Republican candidates for attorney general, state superintendent and lieutenant governor are all headed to the August runoff.
In the heated attorney general race, Mike Hunter had 44.5 percent of the votes over Gentner Drummond’s 38.5 percent. Democrat Mark Myles will face the winner in November.
The race for attorney general got negative, Drummond acknowledged to supporters at his Tulsa watch party.
“I don’t think that voters enjoy the negative tone, and I certainly don’t want it to be a negative tone,” Drummond said. “I think that if we can just stay on message and talk about the differences in leadership and what we both represent and stand for, I think it will be clear in August that Oklahoma will choose me.”
Hunter addressed his supporters at an Oklahoma City watch party, telling them that nothing is ever easy, and that the last 10 weeks have definitely not been easy.
The campaign is in good shape, he said, despite Drummond putting more than $1 million into the race.
“This office is not for sale,” Hunter said, prompting applause from supporters. “Thank you for your support. It is on to August. August looks good.”
Drummond has put at least $1.25 million of his own money into the campaign, while Hunter — surprised by Drummond’s candidacy — has had to put $450,000 into his.
Drummond kept his plans to run secret until the April filing period, then hit Hunter with an eligibility challenge and advertising campaign. Hunter fought back by questioning Drummond’s ethics and competency.
Besides his law practice, Drummond is involved in banking and other businesses and operates an Osage County ranch.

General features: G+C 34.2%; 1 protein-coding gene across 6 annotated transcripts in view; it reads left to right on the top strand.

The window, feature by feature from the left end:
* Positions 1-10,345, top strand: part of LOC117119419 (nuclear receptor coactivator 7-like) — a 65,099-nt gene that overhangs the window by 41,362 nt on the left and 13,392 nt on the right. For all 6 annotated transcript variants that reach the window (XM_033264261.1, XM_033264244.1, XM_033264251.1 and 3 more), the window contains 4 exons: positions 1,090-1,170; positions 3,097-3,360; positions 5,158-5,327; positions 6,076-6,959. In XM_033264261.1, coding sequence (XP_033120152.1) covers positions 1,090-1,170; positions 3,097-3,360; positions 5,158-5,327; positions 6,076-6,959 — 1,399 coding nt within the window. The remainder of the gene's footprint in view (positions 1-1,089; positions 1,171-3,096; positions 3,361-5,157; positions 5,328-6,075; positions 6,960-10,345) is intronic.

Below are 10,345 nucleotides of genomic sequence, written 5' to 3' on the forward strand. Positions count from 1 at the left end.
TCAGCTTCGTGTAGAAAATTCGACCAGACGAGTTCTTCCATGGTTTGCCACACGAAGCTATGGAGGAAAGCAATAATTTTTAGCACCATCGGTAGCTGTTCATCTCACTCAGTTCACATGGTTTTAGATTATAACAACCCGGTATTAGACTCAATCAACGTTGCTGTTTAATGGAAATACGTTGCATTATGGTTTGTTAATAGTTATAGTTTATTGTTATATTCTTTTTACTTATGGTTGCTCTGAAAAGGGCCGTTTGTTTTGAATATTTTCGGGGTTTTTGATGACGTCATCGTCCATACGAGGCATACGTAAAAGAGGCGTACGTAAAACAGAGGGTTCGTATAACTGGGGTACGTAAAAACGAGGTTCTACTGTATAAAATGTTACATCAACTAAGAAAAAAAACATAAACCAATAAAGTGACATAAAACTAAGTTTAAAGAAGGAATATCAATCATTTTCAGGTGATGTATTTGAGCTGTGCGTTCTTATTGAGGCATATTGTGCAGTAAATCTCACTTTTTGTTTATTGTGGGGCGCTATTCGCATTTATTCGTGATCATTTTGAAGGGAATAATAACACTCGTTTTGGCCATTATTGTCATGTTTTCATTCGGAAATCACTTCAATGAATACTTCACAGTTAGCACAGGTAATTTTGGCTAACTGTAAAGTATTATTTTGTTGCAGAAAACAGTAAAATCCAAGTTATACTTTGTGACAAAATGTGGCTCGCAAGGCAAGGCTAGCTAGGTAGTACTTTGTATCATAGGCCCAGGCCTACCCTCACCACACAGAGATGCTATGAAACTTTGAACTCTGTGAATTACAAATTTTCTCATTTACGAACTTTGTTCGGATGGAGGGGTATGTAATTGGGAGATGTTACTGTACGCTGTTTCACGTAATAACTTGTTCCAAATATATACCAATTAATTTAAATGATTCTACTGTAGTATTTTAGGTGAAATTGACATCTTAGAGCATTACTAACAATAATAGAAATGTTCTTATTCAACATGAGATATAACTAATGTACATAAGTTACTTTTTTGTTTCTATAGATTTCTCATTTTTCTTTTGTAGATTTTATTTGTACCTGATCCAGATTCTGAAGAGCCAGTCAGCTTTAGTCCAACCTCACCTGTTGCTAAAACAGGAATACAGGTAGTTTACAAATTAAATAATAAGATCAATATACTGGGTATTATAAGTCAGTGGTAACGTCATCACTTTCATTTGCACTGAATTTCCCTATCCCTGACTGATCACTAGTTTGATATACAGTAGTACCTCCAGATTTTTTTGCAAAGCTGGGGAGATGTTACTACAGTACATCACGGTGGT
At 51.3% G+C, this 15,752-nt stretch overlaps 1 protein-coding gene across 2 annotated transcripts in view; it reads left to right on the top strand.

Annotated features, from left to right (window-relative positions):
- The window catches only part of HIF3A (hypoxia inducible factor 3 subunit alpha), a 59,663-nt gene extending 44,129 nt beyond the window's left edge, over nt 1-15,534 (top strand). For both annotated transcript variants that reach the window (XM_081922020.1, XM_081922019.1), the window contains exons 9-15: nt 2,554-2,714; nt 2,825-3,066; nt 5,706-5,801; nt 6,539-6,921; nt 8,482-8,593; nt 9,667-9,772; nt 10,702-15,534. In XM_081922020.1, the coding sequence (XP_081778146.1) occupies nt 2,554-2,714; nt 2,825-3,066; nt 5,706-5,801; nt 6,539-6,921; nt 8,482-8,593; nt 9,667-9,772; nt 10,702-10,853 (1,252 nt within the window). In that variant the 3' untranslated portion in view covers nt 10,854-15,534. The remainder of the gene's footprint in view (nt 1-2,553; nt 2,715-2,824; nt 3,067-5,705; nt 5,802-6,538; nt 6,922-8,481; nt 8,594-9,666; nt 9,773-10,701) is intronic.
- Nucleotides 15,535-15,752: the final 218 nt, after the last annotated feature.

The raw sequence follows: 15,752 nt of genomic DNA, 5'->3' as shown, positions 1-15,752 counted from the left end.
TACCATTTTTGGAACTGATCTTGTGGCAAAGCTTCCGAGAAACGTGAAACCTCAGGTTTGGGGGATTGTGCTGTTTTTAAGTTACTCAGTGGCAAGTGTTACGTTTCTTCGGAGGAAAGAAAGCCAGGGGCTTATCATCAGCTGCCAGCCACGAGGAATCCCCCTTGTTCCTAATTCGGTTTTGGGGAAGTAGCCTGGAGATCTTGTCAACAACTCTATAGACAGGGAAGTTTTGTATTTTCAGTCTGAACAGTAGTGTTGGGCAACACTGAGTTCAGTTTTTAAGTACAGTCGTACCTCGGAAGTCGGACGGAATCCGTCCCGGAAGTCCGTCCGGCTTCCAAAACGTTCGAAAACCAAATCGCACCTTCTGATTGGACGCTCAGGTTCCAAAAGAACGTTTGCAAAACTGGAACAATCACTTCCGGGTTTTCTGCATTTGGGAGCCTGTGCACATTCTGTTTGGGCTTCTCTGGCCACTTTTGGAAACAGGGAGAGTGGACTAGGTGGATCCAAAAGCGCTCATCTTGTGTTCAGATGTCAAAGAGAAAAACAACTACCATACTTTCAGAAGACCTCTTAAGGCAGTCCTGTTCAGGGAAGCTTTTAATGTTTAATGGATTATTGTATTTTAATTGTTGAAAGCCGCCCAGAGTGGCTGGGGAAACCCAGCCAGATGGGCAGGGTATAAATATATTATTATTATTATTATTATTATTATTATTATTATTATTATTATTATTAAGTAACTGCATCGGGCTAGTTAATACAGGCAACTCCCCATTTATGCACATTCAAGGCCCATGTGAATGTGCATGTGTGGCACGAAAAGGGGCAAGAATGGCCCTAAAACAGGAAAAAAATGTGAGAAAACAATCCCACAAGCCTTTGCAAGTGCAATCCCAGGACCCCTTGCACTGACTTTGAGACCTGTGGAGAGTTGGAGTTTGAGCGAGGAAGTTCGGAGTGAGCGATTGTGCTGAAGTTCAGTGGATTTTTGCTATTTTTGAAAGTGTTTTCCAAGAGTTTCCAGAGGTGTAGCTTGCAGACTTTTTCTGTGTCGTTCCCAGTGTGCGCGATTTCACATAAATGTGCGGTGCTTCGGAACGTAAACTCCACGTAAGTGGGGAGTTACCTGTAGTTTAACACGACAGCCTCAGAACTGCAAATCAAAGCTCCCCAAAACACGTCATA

Hunter has held several elected and appointed offices in state government over the past 30 years, including two tours as secretary of state. Gov. Mary Fallin appointed him attorney general in February 2017 after Scott Pruitt resigned to become head of the Environmental Protection Agency.
State superintendent: Incumbent Joy Hofmeister will face former State Secretary of Education Linda Murphy in the runoff. Democrat John Cox and independent Larry Huff are also running.
Lieutenant governor: Oklahoma Corporation Commissioner Dana Murphy, who carried more than 45 percent of the vote, and former Oklahoma Republican Party Chairman Matt Pinnell will meet in the runoff. The Democratic race was too close as of 11 p.m. In a two-person race, Anastasia Pittman had 50.3 percent of the vote and Anna Dearmore had 49.7 percent.
State auditor: Cindy Byrd and Charlie Prater appeared to be headed for a runoff in the Republican primary. At 11 p.m., Byrd had more than 49 percent — just short of what was needed. Charlie Prater had 42 percent.
Corporation commissioner: Incumbent Bob Anthony and Brian Bingman will meet in the Republican runoff. Anthony narrowly missed winning the nomination, picking up 47 percent of the vote. Bingman had 38 percent.Democrat Ashley Nicole McCray was just short of the majority needed. She had nearly 49 percent and will face Blake Cummings, who had 22 percent in the four-person field.
Labor commissioner: Cathy Costello will meet Leslie Osborn in the Republican runoff. In the Democratic race, Fred Dorrell won by a nearly 3-to-1 margin over Sam A Mis-Soum.